History of La Verde
Copper mineralization was first identified on the Sierra del Marqués (the intrusive is now called La Verde) in the early 1900s. Mining on a small scale was undertaken intermittently for the first part of the 20th century. The La Verde property has seen new interest since the 1960s due to the global search for low grade, large tonnage porphyry copper deposits.
The La Verde property is located in west central Mexico, approximately 320 kilometres west of Mexico City and hosts porphyry copper style mineralization. The property consists of 1 concession (known as a claim in Canada) totalling approximately 7,904 ha. Within the concession mineralization is hosted within a mid-Tertiary granodiorite/quartz monzonite intrusive complex roughly 5.5 kilometres long, 1 kilometre wide and up to 750 metres above mean sea level (msl) known as the Sierra del Marqués intrusive complex. Since the 1960’s several medium to large scale mining companies have completed several millions of dollars worth of exploration work on the property. Historic exploration work included geological, geochemical and geophysical surveys as well as 80,000 metres of drilling.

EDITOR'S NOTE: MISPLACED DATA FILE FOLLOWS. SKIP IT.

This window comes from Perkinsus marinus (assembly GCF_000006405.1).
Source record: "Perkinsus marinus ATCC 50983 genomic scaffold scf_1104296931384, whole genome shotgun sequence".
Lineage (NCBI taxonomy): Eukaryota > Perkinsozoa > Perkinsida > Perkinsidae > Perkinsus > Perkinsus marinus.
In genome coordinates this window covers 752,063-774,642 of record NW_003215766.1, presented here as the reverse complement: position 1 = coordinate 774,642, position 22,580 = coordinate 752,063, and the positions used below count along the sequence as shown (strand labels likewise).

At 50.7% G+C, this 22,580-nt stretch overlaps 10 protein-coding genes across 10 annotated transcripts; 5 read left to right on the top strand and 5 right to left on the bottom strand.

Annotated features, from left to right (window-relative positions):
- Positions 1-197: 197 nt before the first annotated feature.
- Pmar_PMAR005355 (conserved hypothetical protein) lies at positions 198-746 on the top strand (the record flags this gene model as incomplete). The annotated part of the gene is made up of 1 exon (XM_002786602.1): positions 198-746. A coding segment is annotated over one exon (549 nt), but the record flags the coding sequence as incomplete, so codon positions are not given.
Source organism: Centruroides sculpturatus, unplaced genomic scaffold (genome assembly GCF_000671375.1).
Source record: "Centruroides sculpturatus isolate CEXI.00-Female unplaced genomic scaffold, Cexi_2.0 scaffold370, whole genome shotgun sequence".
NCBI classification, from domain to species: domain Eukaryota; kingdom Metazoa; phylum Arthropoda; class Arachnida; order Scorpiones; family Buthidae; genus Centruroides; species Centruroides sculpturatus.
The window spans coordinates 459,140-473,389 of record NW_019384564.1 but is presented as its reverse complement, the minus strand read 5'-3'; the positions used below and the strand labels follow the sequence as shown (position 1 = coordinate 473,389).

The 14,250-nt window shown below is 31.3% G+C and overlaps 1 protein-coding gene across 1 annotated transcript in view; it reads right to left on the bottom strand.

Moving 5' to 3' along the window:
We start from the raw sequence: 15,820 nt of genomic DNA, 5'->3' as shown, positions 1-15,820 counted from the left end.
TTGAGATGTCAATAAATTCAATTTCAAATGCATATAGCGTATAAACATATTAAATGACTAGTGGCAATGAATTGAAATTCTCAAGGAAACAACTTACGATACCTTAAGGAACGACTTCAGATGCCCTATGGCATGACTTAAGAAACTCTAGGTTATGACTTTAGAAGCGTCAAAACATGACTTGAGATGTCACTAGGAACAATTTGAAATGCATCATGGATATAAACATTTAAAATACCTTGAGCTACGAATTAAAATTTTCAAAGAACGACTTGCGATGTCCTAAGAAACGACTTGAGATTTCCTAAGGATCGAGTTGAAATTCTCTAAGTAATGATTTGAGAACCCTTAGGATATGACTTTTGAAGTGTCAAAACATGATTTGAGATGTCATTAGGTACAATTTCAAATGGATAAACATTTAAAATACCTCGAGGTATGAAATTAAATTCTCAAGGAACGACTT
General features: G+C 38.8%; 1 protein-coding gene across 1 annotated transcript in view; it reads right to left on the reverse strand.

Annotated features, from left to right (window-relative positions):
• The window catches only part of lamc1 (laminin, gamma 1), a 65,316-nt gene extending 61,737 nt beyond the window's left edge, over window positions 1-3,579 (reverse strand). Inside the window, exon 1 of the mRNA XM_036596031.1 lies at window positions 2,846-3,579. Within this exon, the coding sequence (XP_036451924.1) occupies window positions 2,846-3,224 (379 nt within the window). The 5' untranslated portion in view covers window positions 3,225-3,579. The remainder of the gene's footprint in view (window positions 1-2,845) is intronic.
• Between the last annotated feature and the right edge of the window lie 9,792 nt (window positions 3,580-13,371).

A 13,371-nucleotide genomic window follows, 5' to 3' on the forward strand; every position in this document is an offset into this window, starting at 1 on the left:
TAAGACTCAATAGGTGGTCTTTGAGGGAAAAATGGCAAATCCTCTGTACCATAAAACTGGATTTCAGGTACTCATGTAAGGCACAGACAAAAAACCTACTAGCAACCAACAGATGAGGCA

This exploration work identified two large mineralized zones known as the East Hill and West Hill deposits. The East Hill zone is a combination of 4 mineralized intrusive phases that conform to a typical copper porphyry system. The West Hill zone is a series of east-west striking chalcopyrite-rich veins that are focused within an elliptical-shaped body in plan and may represent the surface expression of a typical porphyry system. Although the La Verde property has been explored aggressively over many years, there are several geochemical and geophysical anomalies that have not been adequately tested. These anomalies, plus geological features such as an abundance of mineralized intrusive breccias, alteration styles and sulphide mineral assemblages, suggest that the Sierra del Marques intrusive complex may represent the upper portion of a much larger porphyry copper system.